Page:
DEV Community

Adam Crockett
Adam Crockett

Posted on


😬 Company takeovers, what now?

So I'm not going into specifics but I do want to ask, did your company or the company your working for get purchased by an investment company and did you have a long forefilling career after that event, did anything change?

I'm trying to workout if I should be planning for Armageddon or an amazing time to come. I love where I work and I don't want it to change

Let me know your experiences in the comments!

Latest comments (10)

eljayadobe profile image

Change is stressful. Take care of your well-being, and be mindful of how the stress is affecting you.

Being in an acquired company will have a period of turmoil and uncertainty.

Being in the acquiring company can also have a period of turmoil and uncertainty. Especially if the area you are in happens to be the area that the acquisition is strong in.

Support roles in an acquired company is often hit hard for letting people go.

adam_cyclones profile image
Adam Crockett

So I'm nervous, should I be searching for a job or is it alright I really don't know, people say we should always keep our CVs Résumé up to date I guess that's always true, and maybe just leave when I'm ready not because I smell danger

andypiper profile image
Andy Piper

Until now, I've always been on the acquirer side of this and as a result I've not thought so deeply about it. At the moment I find myself on the other side of the proverbial fence and - like you - I love where I work and I don't want it to change! Very curious about the answers shared in this thread. Thanks for starting the conversations!

moopet profile image
Ben Sinclair • Edited

I've worked for a few companies that have been taken over by big "investment" type corporations. Some have lasted well, some have been unceremoniously dumped after a few token months of pretending to support them and some have muddled along until they managed to find better funding or support themselves.

In the process, people sometimes get shuffled around in the organisation and there are redundancies which are usually what I would call a "terrible management decision and no wonder we're going bust".

Generally, since I've been working on core clients' projects, not much changes for me as a developer except the branding on the pointless free pencils and stuff they dish out.

theaccordance profile image
Joe Mainwaring • Edited

Hi Adam,

I've been involved with 3 different acquisitions - including 1 where I was the one being acquired. My take from having this experience a few times:

  • Expect change. Everything is on the table when a company is acquired.
  • Expect turnover. Some team members being acquired will use the moment for self reflection and will decide it's time to get off the ride.
  • Expect some roles to be eliminated due to redundancy. From my experience, this has exclusively been for supporting roles - like our finance team or Office Managers.
  • Expect Leadership Turnover on both sides. Three reasons I've seen for leadership turnover:
    • An established leader is using the opportunity for a smooth exit from the business, enabling an acquired leader to take the role.
    • An acquired leader may not thrive in the new environment and may decide to go to an organization better fitting their style.
    • A company's board may decide to fill a leadership role with an external candidate because the acquisition changed strategic objectives.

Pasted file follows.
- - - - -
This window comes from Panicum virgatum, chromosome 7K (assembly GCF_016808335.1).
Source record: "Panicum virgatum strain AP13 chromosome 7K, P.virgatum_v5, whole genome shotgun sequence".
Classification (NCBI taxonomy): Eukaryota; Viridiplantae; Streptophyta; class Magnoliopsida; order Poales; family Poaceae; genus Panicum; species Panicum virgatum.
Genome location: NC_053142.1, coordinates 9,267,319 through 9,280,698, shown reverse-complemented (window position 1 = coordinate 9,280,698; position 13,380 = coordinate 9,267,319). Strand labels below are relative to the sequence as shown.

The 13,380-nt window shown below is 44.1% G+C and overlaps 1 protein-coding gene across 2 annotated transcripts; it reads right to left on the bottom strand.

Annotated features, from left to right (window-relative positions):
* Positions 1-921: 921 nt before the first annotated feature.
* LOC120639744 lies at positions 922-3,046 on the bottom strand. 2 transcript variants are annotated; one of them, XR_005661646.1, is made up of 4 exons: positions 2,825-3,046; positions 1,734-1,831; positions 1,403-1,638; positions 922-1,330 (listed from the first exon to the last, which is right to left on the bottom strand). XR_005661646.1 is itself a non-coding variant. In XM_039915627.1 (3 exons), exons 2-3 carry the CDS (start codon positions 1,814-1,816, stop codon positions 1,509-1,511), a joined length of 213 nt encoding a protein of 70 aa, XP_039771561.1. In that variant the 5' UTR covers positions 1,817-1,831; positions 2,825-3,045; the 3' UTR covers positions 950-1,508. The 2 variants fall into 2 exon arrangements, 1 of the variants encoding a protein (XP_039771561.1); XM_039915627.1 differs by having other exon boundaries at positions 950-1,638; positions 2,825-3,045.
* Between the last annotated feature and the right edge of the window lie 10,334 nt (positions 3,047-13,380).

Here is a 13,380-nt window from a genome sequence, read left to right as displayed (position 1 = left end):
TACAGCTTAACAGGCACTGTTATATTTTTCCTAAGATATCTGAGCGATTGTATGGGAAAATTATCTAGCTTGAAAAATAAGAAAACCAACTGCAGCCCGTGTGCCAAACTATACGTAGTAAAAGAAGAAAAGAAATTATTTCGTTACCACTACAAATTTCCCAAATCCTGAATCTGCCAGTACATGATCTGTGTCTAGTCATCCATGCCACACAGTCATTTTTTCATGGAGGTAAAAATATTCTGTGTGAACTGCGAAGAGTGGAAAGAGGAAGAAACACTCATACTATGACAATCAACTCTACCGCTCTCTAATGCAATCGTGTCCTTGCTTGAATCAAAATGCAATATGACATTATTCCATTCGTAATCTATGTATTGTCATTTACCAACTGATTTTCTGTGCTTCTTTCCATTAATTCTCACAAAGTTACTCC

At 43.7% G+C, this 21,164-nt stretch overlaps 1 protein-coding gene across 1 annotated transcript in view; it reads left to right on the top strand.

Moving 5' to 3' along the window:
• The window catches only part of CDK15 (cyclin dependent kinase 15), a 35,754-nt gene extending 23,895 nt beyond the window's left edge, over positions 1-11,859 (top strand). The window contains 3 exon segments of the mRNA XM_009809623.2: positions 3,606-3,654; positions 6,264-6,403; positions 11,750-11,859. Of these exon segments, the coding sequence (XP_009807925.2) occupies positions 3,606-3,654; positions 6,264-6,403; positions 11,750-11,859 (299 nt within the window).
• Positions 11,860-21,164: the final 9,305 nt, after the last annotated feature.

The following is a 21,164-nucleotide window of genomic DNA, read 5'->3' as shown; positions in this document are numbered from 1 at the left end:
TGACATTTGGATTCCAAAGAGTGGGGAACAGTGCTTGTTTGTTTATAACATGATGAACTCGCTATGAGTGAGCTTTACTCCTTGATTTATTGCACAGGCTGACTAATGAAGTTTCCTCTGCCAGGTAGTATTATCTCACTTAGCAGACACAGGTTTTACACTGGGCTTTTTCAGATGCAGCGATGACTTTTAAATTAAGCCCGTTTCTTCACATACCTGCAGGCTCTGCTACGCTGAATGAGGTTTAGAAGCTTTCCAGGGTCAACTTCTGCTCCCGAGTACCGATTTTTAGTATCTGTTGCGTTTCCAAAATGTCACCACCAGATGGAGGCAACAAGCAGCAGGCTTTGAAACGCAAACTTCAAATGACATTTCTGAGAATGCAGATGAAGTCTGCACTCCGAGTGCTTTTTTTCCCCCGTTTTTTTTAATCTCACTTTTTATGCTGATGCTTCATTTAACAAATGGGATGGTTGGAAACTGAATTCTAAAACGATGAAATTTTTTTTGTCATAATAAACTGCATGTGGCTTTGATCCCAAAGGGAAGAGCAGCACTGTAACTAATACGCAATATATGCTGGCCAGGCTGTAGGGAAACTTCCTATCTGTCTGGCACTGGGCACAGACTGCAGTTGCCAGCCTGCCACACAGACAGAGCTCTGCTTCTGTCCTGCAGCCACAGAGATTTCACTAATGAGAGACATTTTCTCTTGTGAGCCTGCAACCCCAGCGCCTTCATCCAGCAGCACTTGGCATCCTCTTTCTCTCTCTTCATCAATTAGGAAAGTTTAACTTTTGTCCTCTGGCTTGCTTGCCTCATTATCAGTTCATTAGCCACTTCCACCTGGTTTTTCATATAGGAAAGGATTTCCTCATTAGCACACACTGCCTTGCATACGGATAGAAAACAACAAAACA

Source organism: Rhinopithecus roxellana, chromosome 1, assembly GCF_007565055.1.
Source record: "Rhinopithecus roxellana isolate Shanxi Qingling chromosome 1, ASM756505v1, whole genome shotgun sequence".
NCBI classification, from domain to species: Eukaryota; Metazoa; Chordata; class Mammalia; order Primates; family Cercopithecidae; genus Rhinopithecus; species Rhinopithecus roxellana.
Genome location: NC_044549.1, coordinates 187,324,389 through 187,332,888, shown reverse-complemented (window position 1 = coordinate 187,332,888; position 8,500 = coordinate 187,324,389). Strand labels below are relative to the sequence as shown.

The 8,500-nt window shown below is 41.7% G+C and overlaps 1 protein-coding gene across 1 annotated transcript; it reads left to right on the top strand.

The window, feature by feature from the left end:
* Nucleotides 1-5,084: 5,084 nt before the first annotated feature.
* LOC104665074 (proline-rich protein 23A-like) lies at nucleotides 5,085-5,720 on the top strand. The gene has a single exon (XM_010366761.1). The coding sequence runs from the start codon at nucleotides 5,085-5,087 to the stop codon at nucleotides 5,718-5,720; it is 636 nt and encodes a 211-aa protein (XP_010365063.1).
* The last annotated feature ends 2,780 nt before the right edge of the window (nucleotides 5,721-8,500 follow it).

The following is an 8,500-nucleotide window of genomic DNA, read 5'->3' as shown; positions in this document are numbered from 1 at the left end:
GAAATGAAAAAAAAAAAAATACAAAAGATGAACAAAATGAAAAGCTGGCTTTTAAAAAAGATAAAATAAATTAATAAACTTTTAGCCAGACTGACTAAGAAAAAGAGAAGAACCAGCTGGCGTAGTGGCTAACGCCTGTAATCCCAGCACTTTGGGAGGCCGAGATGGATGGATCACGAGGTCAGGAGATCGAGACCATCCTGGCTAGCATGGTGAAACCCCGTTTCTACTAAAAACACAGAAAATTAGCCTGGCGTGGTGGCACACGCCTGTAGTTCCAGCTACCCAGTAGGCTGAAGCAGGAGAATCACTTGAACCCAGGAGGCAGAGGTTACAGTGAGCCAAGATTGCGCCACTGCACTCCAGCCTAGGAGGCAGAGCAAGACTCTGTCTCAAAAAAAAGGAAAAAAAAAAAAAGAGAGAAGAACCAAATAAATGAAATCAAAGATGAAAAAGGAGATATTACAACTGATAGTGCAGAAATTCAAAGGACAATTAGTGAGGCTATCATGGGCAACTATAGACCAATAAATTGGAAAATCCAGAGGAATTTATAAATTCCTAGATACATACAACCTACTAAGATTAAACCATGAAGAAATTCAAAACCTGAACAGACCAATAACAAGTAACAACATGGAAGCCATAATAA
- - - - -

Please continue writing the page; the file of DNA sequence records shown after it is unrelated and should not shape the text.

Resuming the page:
• Integrating the companies takes time. In my experience, it takes about 1 year from the announcement of an acquisition for the company to be fully integrated as a single entity.
  • Be prepared for rebranding. Depending on the strength of the brand, the company's marketing team may carpe diem and use the moment to evaluate a branding change. I have experience this twice, most recently switching from our established brand (KazooHR) to the acquired company's brand (WorkTango).
  • It's an opportunity to adopt new technology. Prior to my startup being acquired in 2018, the tech stacks for the two companies was JavaScript (mine) and Ruby (theirs). I pitched and succeeded in establishing TypeScript as the development language going forward for new projects.
  • Expect team and company cultures to evolve.
  • Sometimes, acquiring another company comes with unexpected perks, like getting extra holidays because the new team members are international
adam_cyclones profile image
Adam Crockett

Oh wow, small world, just got told that we are using it. Im feeling much better about the company now by the way, I look forward to using WorkTango it looks great!

theaccordance profile image
Joe Mainwaring • Edited

Ah! ForgeRock! I helped answer some due-diligence questions so your company could make the decision to buy. Enjoy the Rewards and Recognition product, it can be a useful tool with building a positive work culture 😎

droidmakk profile image
Afroze Kabeer Khan. M

This has been very well put...

adriens profile image

Very well detailed and explained.

adam_cyclones profile image
Adam Crockett

My goodness I'm looking at WorkTango I didn't expect such informed answers so quickly, thank you! by the way I like the pitch WorkTango is offering on the website it's very strong, I have also had good dealings with some of your customers (Allianz), small big world 🌎.

I'm going to reflect on what you have said and see if I can prepare some contingency plans🤔, it's been a while since I was a developer but as a consultant an a proprietary skillset, I think I should switch back to what I love.

Timeless DEV post...

Git Concepts I Wish I Knew Years Ago

The most used technology by developers is not Javascript.

It's not Python or HTML.

It hardly even gets mentioned in interviews or listed as a pre-requisite for jobs.

I'm talking about Git and version control of course.

One does not simply learn git